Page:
So, every once in a while, I read other genres than historical fiction … really, stop laughing, I do, too! I’ll read mysteries (the cosy kind rather than the hard-boiled), fantasy, science fiction, short stories … and now and again just a plain old modern-or-modernish novel. Nice to stretch the boundaries of ones’ mental world, so to speak, just to keep from getting stale – and Lori Verni-Fogarsi’s novel Momnesia is one of those stretches, although my own experience of total mom-ness couldn’t have been more different.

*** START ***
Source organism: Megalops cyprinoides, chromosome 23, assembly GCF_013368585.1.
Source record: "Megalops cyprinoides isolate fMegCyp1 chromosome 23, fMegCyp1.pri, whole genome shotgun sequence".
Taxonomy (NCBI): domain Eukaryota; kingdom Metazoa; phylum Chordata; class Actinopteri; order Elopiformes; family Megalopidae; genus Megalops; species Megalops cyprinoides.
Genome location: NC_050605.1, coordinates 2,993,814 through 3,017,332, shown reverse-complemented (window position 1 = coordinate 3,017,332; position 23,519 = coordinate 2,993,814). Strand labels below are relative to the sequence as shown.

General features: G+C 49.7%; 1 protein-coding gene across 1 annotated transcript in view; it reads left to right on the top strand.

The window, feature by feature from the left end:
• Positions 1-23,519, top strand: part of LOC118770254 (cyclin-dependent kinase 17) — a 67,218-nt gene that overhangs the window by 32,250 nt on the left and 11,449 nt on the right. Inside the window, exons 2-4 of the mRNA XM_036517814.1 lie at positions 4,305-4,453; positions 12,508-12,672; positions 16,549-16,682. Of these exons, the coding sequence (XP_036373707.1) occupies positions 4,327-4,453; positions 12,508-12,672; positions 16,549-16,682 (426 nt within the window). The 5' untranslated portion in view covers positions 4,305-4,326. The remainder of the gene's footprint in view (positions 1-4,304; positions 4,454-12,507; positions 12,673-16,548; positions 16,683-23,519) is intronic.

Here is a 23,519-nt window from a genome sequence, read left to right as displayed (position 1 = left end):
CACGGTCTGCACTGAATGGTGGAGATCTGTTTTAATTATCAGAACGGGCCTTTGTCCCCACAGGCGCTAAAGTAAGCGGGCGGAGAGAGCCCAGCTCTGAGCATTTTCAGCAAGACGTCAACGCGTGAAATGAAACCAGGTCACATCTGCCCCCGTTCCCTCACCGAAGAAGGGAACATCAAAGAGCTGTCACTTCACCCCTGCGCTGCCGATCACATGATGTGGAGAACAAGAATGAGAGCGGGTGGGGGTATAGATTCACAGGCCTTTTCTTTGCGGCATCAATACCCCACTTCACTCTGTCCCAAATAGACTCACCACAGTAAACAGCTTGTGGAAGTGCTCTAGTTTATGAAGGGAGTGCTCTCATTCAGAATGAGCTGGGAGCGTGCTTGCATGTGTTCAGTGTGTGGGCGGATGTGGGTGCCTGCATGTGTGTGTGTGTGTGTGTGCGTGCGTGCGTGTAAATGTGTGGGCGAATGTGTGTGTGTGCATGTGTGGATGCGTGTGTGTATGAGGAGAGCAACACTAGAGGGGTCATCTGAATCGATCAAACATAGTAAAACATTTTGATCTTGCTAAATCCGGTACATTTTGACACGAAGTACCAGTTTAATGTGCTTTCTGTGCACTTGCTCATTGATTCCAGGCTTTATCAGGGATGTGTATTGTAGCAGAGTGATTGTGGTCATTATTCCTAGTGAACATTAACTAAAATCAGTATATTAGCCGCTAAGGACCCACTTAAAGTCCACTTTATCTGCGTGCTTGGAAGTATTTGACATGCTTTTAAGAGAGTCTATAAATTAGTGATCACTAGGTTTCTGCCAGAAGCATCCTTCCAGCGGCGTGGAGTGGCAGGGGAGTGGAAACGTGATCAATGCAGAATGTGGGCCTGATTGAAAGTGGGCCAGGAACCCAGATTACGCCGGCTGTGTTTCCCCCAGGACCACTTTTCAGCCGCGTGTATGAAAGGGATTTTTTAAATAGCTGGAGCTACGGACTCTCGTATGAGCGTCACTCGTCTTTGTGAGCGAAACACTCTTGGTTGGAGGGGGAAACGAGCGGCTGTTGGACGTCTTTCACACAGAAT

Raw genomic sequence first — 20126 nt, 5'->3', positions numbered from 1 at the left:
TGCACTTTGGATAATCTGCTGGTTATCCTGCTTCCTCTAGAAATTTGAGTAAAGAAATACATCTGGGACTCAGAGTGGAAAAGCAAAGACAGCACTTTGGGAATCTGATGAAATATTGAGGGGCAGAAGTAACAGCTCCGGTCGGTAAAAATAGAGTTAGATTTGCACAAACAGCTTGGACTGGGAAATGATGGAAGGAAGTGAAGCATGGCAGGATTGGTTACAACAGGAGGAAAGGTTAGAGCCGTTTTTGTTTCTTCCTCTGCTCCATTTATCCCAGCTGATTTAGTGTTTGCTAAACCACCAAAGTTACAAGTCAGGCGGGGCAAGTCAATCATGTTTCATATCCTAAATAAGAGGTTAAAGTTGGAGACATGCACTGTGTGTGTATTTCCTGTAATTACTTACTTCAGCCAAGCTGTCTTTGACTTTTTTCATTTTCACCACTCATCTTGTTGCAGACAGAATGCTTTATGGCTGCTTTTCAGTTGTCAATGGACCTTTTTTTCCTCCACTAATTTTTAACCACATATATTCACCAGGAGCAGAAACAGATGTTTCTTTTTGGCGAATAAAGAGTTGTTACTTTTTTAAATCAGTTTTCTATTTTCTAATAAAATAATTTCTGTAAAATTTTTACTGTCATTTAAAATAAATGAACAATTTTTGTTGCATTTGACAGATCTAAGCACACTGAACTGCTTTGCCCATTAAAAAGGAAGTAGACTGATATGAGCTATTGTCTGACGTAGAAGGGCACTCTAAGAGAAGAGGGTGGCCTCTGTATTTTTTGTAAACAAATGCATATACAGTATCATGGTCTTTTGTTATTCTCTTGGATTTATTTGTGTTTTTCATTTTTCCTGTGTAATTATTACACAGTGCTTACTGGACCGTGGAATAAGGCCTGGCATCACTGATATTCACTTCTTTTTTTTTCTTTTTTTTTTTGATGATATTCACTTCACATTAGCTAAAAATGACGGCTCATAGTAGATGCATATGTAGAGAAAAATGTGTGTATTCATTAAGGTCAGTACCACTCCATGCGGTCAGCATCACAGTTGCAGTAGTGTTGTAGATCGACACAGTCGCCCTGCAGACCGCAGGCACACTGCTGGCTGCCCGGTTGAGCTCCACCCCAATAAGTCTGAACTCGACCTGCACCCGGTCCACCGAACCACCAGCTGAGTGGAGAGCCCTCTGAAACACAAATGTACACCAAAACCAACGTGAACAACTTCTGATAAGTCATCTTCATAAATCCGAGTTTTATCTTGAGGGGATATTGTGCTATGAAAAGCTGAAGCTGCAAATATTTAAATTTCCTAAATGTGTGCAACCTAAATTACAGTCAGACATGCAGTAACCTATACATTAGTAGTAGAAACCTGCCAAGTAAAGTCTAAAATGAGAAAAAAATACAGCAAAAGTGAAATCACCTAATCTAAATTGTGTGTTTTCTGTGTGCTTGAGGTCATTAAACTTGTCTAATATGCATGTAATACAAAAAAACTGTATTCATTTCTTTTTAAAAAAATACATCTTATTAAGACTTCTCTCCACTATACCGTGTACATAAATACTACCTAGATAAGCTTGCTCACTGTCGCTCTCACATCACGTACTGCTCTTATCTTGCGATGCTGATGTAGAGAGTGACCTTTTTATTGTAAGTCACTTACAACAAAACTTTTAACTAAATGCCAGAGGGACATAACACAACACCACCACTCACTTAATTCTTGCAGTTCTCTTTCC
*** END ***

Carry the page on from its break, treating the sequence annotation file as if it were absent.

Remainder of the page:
See, for much of the heavy-lifting ‘Mom’ period of my life, I was active-duty military and living overseas; a situation which left very little time to forget who I had been pre-mom. And being a single parent also meant a considerable diminution in the amount of resentment in my life. So – a whole nother aspect of motherhood is revealed here; at turns comic and then some. (By the way, I rather liked the conceit of her dueling interior voices, although some readers do not. Dialog is funny, monologue not so much.) Lori Verni-Fogarsi’s novel is told in the first person, which naturally diminishes the viewpoint to that of the heroine; a hard-working and driven perfectionist, with a thriving business, children that she feels obliged to be super-Mom for, and a desperately unsatisfactory marriage with a passive-aggressive potted plant of a husband. Fortunately, she is also an amusing and observant character, although perhaps a little un-self-aware. But that is for the purposes of the plot, which is not so much recovering herself as she used to be, but coming to understand and deal with her own crushing resentment and suppressed anger. She has had to hold up both ends of a marriage herself; work at her own business, keep the perfect household, supervise her two daughters and oversee their play-dates, walk the dog, prepare the meals (PEANUT butter sandwiches are definitely not up to standard for her family) and keep some kind of social life going. It is no wonder that she is beginning to crack under the strain of it all; not least because her family has become accustomed to having her do it all. So – the ending is a little pat, and I think perhaps the eventual divorce went a little bit more smoothly and less upsetting for all concerned than these things usually do, but in the case of Momnesia, it’s not the end of the journey so much, as it is the getting there. Funy, rueful and above all – amusing. Check it out, if you can.